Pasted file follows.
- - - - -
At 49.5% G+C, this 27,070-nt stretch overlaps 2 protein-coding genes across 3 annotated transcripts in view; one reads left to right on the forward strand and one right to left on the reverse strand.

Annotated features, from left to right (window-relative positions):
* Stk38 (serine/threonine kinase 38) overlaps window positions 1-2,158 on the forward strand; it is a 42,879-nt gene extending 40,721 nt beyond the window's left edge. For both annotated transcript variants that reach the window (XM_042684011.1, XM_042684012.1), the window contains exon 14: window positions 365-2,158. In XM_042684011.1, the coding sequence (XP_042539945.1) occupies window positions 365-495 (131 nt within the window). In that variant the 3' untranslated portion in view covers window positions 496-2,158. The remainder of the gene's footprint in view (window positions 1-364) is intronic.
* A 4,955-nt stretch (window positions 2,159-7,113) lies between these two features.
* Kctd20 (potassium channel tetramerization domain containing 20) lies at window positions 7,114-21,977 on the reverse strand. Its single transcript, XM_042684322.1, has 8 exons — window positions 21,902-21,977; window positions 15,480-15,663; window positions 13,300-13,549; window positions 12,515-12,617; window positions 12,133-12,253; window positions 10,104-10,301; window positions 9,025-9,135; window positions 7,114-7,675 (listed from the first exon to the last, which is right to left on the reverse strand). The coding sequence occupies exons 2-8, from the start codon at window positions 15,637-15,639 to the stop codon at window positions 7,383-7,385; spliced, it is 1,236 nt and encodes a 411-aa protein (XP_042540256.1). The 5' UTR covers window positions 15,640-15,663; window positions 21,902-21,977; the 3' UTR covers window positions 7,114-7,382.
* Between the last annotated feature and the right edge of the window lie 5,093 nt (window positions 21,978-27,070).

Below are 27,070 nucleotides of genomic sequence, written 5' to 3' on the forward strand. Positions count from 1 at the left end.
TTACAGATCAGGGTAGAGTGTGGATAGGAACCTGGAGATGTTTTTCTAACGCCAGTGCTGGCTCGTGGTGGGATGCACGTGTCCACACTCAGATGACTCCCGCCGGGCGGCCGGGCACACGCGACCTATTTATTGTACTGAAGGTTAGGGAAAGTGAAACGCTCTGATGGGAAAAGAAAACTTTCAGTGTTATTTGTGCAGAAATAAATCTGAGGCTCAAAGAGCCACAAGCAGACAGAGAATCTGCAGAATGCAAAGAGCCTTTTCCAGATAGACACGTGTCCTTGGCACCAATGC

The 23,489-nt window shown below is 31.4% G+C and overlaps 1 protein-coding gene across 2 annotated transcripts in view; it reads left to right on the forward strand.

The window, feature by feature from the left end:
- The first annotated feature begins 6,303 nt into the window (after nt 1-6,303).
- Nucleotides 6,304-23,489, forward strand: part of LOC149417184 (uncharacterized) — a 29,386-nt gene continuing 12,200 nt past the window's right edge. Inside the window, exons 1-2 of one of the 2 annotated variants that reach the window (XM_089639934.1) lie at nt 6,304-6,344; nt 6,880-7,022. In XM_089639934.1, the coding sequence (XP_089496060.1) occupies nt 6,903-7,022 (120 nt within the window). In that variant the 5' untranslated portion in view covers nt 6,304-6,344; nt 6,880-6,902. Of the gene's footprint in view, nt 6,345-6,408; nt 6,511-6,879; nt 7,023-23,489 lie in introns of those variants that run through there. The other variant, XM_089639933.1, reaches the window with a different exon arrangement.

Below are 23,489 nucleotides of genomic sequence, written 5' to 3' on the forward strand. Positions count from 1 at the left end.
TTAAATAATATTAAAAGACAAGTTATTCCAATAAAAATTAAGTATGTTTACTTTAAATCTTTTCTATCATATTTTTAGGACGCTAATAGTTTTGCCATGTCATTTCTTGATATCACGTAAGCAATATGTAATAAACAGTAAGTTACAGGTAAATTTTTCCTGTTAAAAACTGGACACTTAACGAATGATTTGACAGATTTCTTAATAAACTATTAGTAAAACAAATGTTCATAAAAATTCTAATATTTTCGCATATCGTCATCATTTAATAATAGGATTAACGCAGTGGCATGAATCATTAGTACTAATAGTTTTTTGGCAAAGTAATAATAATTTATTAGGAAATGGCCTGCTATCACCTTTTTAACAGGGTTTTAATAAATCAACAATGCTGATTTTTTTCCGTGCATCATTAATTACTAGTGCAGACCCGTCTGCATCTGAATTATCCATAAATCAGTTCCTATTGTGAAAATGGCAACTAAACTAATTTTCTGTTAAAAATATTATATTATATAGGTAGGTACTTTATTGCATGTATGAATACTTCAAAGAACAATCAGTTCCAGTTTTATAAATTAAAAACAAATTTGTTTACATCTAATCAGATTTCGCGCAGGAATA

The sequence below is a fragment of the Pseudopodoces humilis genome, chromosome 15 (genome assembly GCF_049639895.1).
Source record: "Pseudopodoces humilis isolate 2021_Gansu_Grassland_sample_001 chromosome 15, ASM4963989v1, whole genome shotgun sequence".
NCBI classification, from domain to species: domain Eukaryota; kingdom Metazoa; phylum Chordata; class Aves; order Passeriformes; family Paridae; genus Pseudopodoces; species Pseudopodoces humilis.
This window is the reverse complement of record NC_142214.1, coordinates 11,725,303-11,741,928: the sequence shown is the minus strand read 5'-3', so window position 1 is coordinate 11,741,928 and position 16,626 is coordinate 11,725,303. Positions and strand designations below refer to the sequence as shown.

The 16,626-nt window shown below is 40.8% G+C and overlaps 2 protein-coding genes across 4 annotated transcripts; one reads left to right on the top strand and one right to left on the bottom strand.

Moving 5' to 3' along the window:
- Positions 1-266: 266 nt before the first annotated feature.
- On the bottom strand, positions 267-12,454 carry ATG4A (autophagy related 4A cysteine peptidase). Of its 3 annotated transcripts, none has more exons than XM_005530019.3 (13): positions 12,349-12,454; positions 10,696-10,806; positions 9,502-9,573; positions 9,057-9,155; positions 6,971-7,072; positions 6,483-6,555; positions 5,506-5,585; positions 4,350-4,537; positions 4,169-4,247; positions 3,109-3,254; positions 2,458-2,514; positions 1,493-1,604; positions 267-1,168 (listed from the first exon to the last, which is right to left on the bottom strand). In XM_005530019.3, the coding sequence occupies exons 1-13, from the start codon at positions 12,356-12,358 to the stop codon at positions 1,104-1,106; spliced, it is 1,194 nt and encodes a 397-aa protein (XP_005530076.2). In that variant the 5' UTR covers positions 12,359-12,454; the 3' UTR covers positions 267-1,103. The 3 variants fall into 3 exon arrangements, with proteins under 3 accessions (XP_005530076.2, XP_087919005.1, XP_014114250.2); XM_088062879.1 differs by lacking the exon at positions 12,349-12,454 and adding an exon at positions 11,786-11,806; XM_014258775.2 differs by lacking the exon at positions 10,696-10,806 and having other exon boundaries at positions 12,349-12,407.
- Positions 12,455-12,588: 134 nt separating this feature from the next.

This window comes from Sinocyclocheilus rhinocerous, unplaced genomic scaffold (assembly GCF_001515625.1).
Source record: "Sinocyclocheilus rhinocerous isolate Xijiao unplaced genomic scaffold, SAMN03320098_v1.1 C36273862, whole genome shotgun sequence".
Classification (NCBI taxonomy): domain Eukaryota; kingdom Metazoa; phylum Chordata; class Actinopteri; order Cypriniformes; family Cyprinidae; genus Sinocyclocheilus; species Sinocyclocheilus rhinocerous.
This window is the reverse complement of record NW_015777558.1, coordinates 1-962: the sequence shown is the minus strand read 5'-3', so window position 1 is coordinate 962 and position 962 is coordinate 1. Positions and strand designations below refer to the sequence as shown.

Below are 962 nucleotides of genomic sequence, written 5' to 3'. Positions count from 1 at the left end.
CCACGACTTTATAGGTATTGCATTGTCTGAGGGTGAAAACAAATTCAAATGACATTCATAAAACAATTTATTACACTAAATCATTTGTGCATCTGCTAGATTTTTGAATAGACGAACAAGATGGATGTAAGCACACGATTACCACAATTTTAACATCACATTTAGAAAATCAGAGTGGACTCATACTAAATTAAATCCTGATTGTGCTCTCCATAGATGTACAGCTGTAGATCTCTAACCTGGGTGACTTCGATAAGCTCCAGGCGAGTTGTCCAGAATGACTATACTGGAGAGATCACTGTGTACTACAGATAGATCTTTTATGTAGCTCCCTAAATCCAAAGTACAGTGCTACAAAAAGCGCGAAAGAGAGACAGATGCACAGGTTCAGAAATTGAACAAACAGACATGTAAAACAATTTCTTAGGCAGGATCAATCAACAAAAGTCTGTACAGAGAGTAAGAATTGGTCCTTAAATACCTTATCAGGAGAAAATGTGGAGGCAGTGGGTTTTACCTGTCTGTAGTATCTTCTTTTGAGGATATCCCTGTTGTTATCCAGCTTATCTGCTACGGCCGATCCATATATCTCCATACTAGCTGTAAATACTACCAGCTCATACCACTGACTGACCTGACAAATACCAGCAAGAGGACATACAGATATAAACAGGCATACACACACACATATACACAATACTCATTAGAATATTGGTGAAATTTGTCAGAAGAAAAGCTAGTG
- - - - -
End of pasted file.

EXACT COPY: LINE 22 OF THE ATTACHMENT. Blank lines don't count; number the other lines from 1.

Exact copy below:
- On the bottom strand, positions 267-12,454 carry ATG4A (autophagy related 4A cysteine peptidase). Of its 3 annotated transcripts, none has more exons than XM_005530019.3 (13): positions 12,349-12,454; positions 10,696-10,806; positions 9,502-9,573; positions 9,057-9,155; positions 6,971-7,072; positions 6,483-6,555; positions 5,506-5,585; positions 4,350-4,537; positions 4,169-4,247; positions 3,109-3,254; positions 2,458-2,514; positions 1,493-1,604; positions 267-1,168 (listed from the first exon to the last, which is right to left on the bottom strand). In XM_005530019.3, the coding sequence occupies exons 1-13, from the start codon at positions 12,356-12,358 to the stop codon at positions 1,104-1,106; spliced, it is 1,194 nt and encodes a 397-aa protein (XP_005530076.2). In that variant the 5' UTR covers positions 12,359-12,454; the 3' UTR covers positions 267-1,103. The 3 variants fall into 3 exon arrangements, with proteins under 3 accessions (XP_005530076.2, XP_087919005.1, XP_014114250.2); XM_088062879.1 differs by lacking the exon at positions 12,349-12,454 and adding an exon at positions 11,786-11,806; XM_014258775.2 differs by lacking the exon at positions 10,696-10,806 and having other exon boundaries at positions 12,349-12,407.